I was lying in bed, not yet asleep, when I felt my cat Indy jump onto the bed and cuddle beside my legs. Of course when I looked she wasn’t there; Indy had died two days earlier. But I knew I’d felt her presence that night, and still do from time to time.
So do animals have spirits? Souls? Can they come back to their beloved humans as ghosts, or haunt their former abode?
The idea that animals have immortal souls is not new. The ancient Egyptians mummified their pets to have them with them in the afterlife. The Greek philosopher Pythagoras (c. 582 – 496 B.C.E.) believed that animals and humans had the same kind of soul and could, after death, be reincarnated into another animal or human body. In the Middle Ages, an animal could be held responsible for its actions, taken to court, and sentenced for its crimes.
The legend of a spectral black dog with eyes that glow red, yellow, or green is well-known in British folklore. It haunts graveyards, lonely country roads, moors, and coastlines, and may have been the inspiration for Sir Arthur Conan Doyle’s novel, The Hound of the Baskervilles.
Many historical sites are said to be haunted by the ghosts of animals that lived or perished there. Tour guides and tourists alike have reported hearing the roar of lions and tigers in the Colosseum of Rome. Carew Castle on England’s Pembrokeshire coast is reportedly haunted by a small pet ape belonging to a 17th century tenant who was murdered on the grounds.
The Hollenberg Pony Express station in Kansas was only in operation from 1860 – 61, but some claim they have heard ghostly horse hooves galloping by. The misty apparition of a horse and rider sometimes appears on the Gettysburg, Pennsylvania battlefield, and the sound of dying horses can be heard amidst other ghostly sounds. Also in Gettysburg, a bull terrier named Sallie, who was a Union Army mascot, is said to be heard growling as she watches over fallen soldiers.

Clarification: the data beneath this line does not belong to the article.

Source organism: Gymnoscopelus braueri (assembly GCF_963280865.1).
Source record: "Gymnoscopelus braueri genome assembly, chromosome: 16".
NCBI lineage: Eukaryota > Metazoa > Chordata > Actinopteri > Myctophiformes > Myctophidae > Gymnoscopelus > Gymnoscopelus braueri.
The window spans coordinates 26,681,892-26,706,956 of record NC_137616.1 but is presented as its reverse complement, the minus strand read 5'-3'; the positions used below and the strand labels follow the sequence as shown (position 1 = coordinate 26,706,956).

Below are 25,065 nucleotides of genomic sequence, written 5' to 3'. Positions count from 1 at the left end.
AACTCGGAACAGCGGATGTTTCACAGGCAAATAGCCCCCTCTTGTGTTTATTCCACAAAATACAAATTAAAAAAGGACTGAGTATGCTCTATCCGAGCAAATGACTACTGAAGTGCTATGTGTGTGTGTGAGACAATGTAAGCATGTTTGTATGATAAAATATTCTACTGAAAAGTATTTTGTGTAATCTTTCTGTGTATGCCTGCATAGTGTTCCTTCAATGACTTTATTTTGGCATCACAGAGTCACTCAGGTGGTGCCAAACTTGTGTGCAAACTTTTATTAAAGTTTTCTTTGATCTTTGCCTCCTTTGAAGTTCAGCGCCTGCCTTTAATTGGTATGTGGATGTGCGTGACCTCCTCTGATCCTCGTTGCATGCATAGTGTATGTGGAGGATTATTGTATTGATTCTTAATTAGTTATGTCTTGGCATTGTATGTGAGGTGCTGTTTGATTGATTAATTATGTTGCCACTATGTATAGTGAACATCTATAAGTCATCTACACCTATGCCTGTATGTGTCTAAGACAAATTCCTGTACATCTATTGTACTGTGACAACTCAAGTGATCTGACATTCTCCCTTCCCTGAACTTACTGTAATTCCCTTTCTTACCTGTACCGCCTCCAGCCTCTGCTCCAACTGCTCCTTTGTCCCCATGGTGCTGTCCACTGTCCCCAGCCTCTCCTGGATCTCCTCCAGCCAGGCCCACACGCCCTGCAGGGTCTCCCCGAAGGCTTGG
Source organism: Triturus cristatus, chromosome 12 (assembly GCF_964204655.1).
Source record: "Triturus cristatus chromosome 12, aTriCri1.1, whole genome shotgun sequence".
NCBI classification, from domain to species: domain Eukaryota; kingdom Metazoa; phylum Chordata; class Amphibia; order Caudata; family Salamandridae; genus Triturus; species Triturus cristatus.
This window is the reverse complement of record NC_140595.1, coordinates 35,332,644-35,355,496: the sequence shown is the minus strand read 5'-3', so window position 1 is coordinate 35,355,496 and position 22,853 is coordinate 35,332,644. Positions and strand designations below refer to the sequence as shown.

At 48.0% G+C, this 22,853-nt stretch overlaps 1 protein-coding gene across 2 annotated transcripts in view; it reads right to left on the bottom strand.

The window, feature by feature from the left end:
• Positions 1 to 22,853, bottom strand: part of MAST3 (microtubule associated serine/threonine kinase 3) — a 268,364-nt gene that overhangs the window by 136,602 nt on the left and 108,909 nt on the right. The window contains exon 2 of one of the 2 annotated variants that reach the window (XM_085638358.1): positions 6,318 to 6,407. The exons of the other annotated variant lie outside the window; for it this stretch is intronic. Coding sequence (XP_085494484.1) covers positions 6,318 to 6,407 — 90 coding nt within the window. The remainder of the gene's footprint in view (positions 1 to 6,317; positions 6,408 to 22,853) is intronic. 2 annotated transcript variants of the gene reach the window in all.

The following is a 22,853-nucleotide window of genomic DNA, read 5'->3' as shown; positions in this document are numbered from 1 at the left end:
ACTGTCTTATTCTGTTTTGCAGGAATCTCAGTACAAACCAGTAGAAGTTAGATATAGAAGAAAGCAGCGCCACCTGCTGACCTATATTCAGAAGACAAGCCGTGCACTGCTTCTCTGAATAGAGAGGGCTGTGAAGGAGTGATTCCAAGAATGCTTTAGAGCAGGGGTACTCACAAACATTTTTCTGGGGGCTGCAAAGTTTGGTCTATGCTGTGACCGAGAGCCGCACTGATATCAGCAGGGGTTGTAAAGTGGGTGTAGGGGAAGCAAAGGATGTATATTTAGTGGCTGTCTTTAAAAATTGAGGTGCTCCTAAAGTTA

The Los Angeles Pet Memorial Park, founded in 1928, is the final resting place for over 40,000 animals. Like many cemeteries, it is said to be haunted. For example, actor Rudolph Valentino’s Great Dane, Kabar, who was buried there in 1929 has since been heard barking and panting, and even been felt licking visitors’ hands.
Several horses and riders have been killed over the years while trying to cross the intersection of 95th Street and Kean Avenue in the Chicago, Illinois suburb of Hickory Hills. Drivers and passersby have reported seeing horses and riders crossing the road late at night, only to disappear a moment later. Some claim to have seen a horse being dragged as though a car had hit it and dragged it before coming to a stop. There have also been reports of a ghostly dog warning riders of danger around the road. It is believed the dog may be the ghost of a local fire department mascot named Felix, who while on active duty was credited with saving a number of lives. Upon his death he was honored with a stone and buried at the intersection.
Animal spirits have appeared as a wisp of mist, an orb, a shadow, a warm presence, an indentation on a bed, a disembodied bark, purr, or whicker, and even a full apparition that can actually be photographed.
Entire books have been written containing anecdotal accounts of pets – especially dogs, cats, and horses – coming home to comfort their grieving human.
Just like my Indy.